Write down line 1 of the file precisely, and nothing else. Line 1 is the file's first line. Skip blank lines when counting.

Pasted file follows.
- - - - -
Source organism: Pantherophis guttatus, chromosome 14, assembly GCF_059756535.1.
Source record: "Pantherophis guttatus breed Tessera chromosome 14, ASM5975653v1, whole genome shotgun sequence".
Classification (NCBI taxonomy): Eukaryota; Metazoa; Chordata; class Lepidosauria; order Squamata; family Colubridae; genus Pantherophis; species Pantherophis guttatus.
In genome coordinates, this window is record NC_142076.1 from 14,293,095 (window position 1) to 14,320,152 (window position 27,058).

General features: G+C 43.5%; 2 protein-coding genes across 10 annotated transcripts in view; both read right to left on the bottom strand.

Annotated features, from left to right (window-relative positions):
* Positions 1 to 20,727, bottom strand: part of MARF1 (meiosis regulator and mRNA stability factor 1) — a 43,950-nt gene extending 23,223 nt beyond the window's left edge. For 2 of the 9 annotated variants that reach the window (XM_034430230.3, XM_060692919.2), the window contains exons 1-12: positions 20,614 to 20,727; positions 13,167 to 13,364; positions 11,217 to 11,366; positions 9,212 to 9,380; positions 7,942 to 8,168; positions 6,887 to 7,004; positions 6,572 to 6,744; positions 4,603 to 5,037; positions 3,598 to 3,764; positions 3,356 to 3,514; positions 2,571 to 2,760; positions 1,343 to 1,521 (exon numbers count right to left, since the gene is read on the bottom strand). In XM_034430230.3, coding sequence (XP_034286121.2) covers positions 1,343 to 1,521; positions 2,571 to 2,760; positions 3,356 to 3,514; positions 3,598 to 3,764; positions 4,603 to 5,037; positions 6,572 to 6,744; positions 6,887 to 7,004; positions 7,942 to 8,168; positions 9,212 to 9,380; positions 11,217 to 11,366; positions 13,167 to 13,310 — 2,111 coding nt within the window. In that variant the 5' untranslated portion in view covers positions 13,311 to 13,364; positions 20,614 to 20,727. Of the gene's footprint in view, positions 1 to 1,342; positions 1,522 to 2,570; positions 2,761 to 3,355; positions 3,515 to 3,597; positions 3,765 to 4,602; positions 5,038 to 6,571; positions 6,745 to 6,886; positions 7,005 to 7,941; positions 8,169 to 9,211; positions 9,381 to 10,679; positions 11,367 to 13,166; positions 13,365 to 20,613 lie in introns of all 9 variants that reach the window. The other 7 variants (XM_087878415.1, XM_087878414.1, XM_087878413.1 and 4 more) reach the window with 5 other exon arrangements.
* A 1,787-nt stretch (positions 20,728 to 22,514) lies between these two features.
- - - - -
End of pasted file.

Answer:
Source organism: Pantherophis guttatus, chromosome 14, assembly GCF_059756535.1.